How to Make an Organizational Chart for a Police Department

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An organizational chart shows the structure of people within an organization. In a police department, it displays the reporting structure of employees with the highest authority figures at the top of the chart. Vertical lines between boxes show a direct relationship between a supervisor and employee. Horizontal lines connect departments on the same reporting level. An organizational chart is generally in the shape of a pyramid, displaying a corporate-like hierarchical structure with the upper level employees at the top and subordinates at the bottom. It resembles a flow chart without the arrows.

Write the name of the chief of police at the top of the flowchart. Typically, the head of the department will be in a separate row at the top of the chart.

Directly under the chief of police, connect to a "Department Operations" box with the name of the person responsible for operations, which may be an assistant or deputy chief of police. The second row of the chart shows who reports to the head.

Connect from the person responsible for Department Operations to a row of police departments. Some departments examples are: Patrol Operations, Special Operations, Investigations and Support Services. The third row shows the next level in the reporting hierarchy.

Make a list of units under these department categories, which should contain the units within each department. For example, under "Investigations" you might have "Crimes Against Persons," "Property Crimes" and "Property/Evidence Room."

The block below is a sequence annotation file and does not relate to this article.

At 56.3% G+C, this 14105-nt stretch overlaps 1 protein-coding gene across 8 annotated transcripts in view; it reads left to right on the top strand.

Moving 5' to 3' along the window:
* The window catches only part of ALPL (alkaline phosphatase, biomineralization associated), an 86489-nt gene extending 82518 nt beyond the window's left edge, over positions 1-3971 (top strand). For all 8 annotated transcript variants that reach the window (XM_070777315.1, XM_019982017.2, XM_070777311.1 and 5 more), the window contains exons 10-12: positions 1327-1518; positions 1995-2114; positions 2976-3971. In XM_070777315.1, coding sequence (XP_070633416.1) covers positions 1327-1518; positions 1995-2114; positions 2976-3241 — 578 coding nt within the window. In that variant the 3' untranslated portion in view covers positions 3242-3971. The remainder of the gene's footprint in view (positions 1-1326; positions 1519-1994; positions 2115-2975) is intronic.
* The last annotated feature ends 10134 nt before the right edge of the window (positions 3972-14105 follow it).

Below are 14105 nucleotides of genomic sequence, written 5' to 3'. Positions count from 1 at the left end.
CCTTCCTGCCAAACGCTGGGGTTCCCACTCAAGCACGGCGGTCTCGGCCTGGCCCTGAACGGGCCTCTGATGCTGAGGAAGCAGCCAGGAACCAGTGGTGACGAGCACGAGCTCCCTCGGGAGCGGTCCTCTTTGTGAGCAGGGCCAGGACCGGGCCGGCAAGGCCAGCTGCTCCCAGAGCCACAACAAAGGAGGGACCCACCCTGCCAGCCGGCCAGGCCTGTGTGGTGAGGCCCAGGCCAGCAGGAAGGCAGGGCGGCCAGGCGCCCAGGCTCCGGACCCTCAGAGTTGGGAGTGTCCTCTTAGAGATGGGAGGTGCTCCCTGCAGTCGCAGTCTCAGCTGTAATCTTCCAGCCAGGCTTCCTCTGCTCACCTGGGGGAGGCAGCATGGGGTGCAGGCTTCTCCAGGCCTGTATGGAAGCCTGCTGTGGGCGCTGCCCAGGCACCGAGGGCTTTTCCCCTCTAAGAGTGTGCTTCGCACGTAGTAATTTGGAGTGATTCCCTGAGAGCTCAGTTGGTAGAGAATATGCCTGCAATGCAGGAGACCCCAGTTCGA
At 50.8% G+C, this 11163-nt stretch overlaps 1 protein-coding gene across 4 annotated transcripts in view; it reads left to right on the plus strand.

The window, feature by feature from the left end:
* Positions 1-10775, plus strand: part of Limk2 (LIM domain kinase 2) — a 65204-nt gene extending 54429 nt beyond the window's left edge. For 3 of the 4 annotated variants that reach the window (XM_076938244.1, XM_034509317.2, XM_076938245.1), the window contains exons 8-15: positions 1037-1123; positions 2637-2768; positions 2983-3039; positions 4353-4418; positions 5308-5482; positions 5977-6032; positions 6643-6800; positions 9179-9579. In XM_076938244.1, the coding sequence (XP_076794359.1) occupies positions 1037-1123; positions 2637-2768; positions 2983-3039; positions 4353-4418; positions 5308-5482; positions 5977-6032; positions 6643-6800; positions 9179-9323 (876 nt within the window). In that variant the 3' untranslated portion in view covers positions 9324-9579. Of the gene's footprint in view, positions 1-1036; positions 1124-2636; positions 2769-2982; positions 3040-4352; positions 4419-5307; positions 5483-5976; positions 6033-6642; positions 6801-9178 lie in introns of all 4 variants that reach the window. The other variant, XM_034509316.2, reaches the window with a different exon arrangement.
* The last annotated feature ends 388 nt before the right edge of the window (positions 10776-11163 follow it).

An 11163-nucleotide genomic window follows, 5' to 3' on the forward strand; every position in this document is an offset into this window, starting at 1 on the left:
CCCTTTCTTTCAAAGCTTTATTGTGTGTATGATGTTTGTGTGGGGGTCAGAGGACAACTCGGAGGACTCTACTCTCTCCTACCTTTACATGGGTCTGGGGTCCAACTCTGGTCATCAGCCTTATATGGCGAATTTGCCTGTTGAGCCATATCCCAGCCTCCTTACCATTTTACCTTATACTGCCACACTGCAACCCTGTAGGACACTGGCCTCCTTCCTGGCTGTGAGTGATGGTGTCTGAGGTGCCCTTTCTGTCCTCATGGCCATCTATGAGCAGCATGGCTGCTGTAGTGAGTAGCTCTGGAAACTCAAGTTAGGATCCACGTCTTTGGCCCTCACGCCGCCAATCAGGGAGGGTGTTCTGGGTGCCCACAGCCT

Add any remaining key players and link them to the person who they directly report to. For example, if the chief of police has a counsel, make a box to the left of the chief of police and write "Counsel to the Chief of Police" inside the box.


  • Microsoft Word can create organizational flow charts for you. Click on "Insert" and Smart Art" and choose the organizational chart from the "Hierarchy" set.
  • If you have a small police department, it may be possible for you to fit all of the key players inside the flow chart. If your department is large, stick to units (possibly with the name of the head of each unit) to avoid a cluttered chart.


About the Author

Stephanie Ellen teaches mathematics and statistics at the university and college level. She coauthored a statistics textbook published by Houghton-Mifflin. She has been writing professionally since 2008. Ellen holds a Bachelor of Science in health science from State University New York, a master's degree in math education from Jacksonville University and a Master of Arts in creative writing from National University.

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